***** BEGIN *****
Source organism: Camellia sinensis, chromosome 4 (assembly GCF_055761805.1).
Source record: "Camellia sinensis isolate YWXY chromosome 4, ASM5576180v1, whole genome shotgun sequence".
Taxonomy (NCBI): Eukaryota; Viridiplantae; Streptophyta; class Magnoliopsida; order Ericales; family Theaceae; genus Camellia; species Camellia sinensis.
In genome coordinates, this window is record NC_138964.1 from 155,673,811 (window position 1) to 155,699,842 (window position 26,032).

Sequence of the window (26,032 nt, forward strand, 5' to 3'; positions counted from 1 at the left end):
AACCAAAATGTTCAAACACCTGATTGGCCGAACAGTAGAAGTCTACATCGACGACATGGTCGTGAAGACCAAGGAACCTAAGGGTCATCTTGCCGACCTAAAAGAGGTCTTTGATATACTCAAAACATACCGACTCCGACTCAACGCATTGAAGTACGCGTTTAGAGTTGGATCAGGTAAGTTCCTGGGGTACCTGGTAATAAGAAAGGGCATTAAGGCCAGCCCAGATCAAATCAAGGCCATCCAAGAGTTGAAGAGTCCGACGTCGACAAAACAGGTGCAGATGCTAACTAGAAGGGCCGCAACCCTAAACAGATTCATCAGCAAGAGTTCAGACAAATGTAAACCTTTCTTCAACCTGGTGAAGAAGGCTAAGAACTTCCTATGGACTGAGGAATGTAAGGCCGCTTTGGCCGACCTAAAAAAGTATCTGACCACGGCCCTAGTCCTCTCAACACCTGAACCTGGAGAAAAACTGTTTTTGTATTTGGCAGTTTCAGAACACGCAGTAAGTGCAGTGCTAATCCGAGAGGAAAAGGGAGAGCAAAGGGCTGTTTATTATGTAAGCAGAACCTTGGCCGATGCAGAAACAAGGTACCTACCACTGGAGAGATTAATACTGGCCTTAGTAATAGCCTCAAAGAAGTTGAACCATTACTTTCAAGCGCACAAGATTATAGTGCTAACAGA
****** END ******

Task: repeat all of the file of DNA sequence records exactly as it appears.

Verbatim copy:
Source organism: Camellia sinensis, chromosome 4 (assembly GCF_055761805.1).
Source record: "Camellia sinensis isolate YWXY chromosome 4, ASM5576180v1, whole genome shotgun sequence".
Taxonomy (NCBI): Eukaryota; Viridiplantae; Streptophyta; class Magnoliopsida; order Ericales; family Theaceae; genus Camellia; species Camellia sinensis.
In genome coordinates, this window is record NC_138964.1 from 155,673,811 (window position 1) to 155,699,842 (window position 26,032).

Sequence of the window (26,032 nt, forward strand, 5' to 3'; positions counted from 1 at the left end):
AACCAAAATGTTCAAACACCTGATTGGCCGAACAGTAGAAGTCTACATCGACGACATGGTCGTGAAGACCAAGGAACCTAAGGGTCATCTTGCCGACCTAAAAGAGGTCTTTGATATACTCAAAACATACCGACTCCGACTCAACGCATTGAAGTACGCGTTTAGAGTTGGATCAGGTAAGTTCCTGGGGTACCTGGTAATAAGAAAGGGCATTAAGGCCAGCCCAGATCAAATCAAGGCCATCCAAGAGTTGAAGAGTCCGACGTCGACAAAACAGGTGCAGATGCTAACTAGAAGGGCCGCAACCCTAAACAGATTCATCAGCAAGAGTTCAGACAAATGTAAACCTTTCTTCAACCTGGTGAAGAAGGCTAAGAACTTCCTATGGACTGAGGAATGTAAGGCCGCTTTGGCCGACCTAAAAAAGTATCTGACCACGGCCCTAGTCCTCTCAACACCTGAACCTGGAGAAAAACTGTTTTTGTATTTGGCAGTTTCAGAACACGCAGTAAGTGCAGTGCTAATCCGAGAGGAAAAGGGAGAGCAAAGGGCTGTTTATTATGTAAGCAGAACCTTGGCCGATGCAGAAACAAGGTACCTACCACTGGAGAGATTAATACTGGCCTTAGTAATAGCCTCAAAGAAGTTGAACCATTACTTTCAAGCGCACAAGATTATAGTGCTAACAGA